Background: Treatment of myocardial ischemia/reperfusion (IR) injury is still an unmet clinical need. A large variability of remote ischemic conditioning (RIC) protection has been reported; however, no studies have considered the temperature of the ischemic limb. We analyzed the effects of temperature on RIC protection. Methods: Left hind-limbs of anesthetized male mice were immersed in warm (40◦ C, warm-RIC) or cold (20◦ C, cold-RIC) water and subjected to a RIC protocol (4 × 5 min limb ischemia/reperfusion). In the control groups (warm-CTR or cold-CTR), the limbs underwent thermic conditions only. Isolated hearts underwent 30 min ischemia and 60 min reperfusion. A PI3K-inhibitor, LY294002 (5 µM), was infused in warm-RIC hearts before the IR protocol (warm-RIC LY). Infarct size was evaluated by nitro blue tetrazolium staining and expressed as the percent of risk area. Results: While cold-RIC did not reduce the infarct size compared to cold-CTR (51 ± 1.62% vs. 54 ± 1.07% of risk area, p = NS), warm-RIC (44 ± 1.13%) significantly reduced the infarct size with respect to either cold-RIC (p < 0.001) or warm-CTR (58 ± 1.41%, p < 0.0001). LY294002 infusion revealed the PI3K/Akt involvement in the warm-RIC protection. Infarct size reduction was abrogated by LY294002 pretreatment (warm-RIC: 44 ± 1.13% vs. warm-CTR 58 ± 1.41% p < 0.0001; vs. warm-RIC LY 54 ± 1.69% p = 0.0002). Conclusion: our study shows a remarkable difference between warm-RIC and cold-RIC in terms of infarct size reduction, supporting a pivotal role for limb temperature in RIC-induced cardioprotection.

A TRICk to Improve the Effectiveness of RIC: Role of Limb Temperature in Enhancing the Effectiveness of Remote Ischemic Conditioning

Penna C.
First
;
Sorge M.;Tullio F.;Brancaccio M.
;
Pagliaro P.
Last
2022

Abstract

Background: Treatment of myocardial ischemia/reperfusion (IR) injury is still an unmet clinical need. A large variability of remote ischemic conditioning (RIC) protection has been reported; however, no studies have considered the temperature of the ischemic limb. We analyzed the effects of temperature on RIC protection. Methods: Left hind-limbs of anesthetized male mice were immersed in warm (40◦ C, warm-RIC) or cold (20◦ C, cold-RIC) water and subjected to a RIC protocol (4 × 5 min limb ischemia/reperfusion). In the control groups (warm-CTR or cold-CTR), the limbs underwent thermic conditions only. Isolated hearts underwent 30 min ischemia and 60 min reperfusion. A PI3K-inhibitor, LY294002 (5 µM), was infused in warm-RIC hearts before the IR protocol (warm-RIC LY). Infarct size was evaluated by nitro blue tetrazolium staining and expressed as the percent of risk area. Results: While cold-RIC did not reduce the infarct size compared to cold-CTR (51 ± 1.62% vs. 54 ± 1.07% of risk area, p = NS), warm-RIC (44 ± 1.13%) significantly reduced the infarct size with respect to either cold-RIC (p < 0.001) or warm-CTR (58 ± 1.41%, p < 0.0001). LY294002 infusion revealed the PI3K/Akt involvement in the warm-RIC protection. Infarct size reduction was abrogated by LY294002 pretreatment (warm-RIC: 44 ± 1.13% vs. warm-CTR 58 ± 1.41% p < 0.0001; vs. warm-RIC LY 54 ± 1.69% p = 0.0002). Conclusion: our study shows a remarkable difference between warm-RIC and cold-RIC in terms of infarct size reduction, supporting a pivotal role for limb temperature in RIC-induced cardioprotection.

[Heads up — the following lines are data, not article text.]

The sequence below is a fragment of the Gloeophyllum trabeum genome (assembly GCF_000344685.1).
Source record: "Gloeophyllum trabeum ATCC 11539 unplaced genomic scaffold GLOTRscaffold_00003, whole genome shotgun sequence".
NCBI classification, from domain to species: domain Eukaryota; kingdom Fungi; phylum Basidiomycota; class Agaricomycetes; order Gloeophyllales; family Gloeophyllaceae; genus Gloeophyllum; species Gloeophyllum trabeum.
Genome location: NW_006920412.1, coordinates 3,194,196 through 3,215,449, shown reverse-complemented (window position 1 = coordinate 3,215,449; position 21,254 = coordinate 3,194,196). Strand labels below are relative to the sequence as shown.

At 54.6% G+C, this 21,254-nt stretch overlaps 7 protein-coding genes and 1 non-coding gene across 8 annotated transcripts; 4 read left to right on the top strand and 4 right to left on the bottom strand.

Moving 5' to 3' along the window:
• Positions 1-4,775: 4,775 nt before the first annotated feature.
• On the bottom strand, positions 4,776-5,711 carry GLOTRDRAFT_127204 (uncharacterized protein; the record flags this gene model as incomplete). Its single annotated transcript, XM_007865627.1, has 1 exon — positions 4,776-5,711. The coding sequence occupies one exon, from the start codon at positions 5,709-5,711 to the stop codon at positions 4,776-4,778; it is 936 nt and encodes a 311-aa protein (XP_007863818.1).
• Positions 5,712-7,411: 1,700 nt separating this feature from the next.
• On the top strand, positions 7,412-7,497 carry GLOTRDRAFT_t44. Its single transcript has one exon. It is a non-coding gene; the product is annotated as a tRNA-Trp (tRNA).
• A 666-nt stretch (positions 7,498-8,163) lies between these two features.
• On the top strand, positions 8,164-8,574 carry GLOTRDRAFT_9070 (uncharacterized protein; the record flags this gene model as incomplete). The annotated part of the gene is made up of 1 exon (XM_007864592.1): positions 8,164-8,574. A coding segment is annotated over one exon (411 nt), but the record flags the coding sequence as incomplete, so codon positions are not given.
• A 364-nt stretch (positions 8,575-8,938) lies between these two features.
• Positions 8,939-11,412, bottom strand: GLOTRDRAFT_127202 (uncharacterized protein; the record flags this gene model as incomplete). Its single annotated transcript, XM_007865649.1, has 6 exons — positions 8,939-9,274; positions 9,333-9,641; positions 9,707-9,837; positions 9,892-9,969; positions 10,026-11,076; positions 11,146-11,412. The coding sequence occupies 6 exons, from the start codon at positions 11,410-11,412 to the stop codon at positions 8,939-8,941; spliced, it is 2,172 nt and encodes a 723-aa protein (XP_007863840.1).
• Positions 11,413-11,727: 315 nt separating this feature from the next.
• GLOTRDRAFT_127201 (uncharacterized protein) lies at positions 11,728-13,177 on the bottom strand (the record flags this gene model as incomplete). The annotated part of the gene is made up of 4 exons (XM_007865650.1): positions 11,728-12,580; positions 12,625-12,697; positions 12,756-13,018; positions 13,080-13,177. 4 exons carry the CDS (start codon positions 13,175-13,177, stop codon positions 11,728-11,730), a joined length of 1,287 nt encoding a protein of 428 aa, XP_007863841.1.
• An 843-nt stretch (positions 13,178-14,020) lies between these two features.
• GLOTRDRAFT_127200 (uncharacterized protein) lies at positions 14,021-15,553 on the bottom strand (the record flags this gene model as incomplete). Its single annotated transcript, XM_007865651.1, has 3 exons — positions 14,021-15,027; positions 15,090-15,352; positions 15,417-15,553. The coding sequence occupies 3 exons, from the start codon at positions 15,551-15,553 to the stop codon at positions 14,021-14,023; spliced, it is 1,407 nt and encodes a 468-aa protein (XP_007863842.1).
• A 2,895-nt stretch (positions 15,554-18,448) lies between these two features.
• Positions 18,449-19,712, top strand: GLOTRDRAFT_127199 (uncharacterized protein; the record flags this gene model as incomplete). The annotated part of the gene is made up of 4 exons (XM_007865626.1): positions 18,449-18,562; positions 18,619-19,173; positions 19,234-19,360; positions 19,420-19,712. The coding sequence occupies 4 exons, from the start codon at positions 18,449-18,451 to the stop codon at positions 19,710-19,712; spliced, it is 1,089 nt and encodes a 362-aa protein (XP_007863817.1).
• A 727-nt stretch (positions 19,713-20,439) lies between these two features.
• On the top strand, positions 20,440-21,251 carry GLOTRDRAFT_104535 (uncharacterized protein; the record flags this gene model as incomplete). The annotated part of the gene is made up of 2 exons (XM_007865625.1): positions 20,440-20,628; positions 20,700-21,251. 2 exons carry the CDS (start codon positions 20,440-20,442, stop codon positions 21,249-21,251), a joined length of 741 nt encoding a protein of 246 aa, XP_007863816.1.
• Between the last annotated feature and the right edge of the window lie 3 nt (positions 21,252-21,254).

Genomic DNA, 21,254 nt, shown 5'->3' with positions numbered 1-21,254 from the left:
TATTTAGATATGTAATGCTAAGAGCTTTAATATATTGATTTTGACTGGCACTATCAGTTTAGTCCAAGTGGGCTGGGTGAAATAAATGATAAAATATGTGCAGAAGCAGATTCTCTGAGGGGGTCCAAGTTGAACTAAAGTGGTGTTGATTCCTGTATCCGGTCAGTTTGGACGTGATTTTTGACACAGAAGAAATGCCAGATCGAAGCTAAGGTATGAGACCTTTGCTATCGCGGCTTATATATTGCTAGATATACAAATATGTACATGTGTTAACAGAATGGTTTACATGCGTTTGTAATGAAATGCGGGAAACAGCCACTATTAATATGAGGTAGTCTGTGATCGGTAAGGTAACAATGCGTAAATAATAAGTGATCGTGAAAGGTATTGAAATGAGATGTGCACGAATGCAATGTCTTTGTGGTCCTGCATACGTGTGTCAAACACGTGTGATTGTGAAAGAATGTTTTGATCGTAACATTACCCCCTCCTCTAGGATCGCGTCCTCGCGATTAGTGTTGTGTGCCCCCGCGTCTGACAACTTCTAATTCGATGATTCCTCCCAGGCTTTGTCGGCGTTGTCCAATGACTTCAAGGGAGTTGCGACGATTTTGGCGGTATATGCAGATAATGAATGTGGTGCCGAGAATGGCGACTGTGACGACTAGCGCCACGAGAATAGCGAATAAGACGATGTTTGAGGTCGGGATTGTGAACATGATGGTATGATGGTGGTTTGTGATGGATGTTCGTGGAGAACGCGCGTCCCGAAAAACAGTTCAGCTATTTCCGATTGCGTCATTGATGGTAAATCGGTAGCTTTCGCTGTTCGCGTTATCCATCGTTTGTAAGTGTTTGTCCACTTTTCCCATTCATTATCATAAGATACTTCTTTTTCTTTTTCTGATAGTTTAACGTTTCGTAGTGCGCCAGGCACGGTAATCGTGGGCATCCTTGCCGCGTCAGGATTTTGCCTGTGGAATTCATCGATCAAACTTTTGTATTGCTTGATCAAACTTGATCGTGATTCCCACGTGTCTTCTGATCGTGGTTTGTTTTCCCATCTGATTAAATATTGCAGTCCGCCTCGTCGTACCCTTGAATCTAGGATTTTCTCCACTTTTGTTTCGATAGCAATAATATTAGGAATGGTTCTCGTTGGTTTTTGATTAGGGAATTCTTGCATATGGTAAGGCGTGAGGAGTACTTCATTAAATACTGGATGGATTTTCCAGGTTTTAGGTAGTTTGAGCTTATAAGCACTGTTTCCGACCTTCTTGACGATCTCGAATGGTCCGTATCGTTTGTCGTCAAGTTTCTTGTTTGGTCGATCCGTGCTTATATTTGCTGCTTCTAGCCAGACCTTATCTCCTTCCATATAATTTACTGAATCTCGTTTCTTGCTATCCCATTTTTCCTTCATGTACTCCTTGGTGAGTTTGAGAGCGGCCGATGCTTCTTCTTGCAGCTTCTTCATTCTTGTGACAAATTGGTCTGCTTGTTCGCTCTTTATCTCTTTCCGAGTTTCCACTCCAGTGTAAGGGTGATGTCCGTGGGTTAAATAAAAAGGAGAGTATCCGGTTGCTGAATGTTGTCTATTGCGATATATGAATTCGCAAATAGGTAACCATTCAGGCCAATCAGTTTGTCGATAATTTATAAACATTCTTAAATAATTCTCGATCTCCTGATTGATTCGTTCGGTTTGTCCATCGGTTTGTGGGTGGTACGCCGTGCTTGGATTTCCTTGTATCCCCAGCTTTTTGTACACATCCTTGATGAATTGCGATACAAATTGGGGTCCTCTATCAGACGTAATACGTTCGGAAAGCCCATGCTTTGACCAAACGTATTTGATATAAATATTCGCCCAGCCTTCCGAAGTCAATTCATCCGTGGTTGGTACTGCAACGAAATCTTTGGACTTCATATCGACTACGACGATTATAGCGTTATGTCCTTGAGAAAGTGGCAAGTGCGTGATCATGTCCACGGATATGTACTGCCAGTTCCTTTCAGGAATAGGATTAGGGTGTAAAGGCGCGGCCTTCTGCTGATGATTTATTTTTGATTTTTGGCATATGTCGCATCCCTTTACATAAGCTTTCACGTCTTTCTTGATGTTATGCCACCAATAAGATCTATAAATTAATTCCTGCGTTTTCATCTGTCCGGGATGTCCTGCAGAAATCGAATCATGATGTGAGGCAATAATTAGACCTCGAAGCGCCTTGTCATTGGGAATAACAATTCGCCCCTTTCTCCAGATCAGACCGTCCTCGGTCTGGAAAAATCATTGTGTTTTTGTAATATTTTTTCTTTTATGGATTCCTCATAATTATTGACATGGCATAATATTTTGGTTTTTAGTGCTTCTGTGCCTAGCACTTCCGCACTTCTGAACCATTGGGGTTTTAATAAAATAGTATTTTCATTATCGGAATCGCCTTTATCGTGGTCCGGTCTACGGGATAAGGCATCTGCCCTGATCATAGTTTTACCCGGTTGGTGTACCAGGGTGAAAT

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Cardioprotection; Infarct size; Remote ischemic conditioning; Reperfusion injury
Penna C.; Sorge M.; Tullio F.; Comita S.; Femmino S.; Brancaccio M.; Pagliaro P.
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Utilizza questo identificativo per citare o creare un link a questo documento: http://hdl.handle.net/2318/1837661
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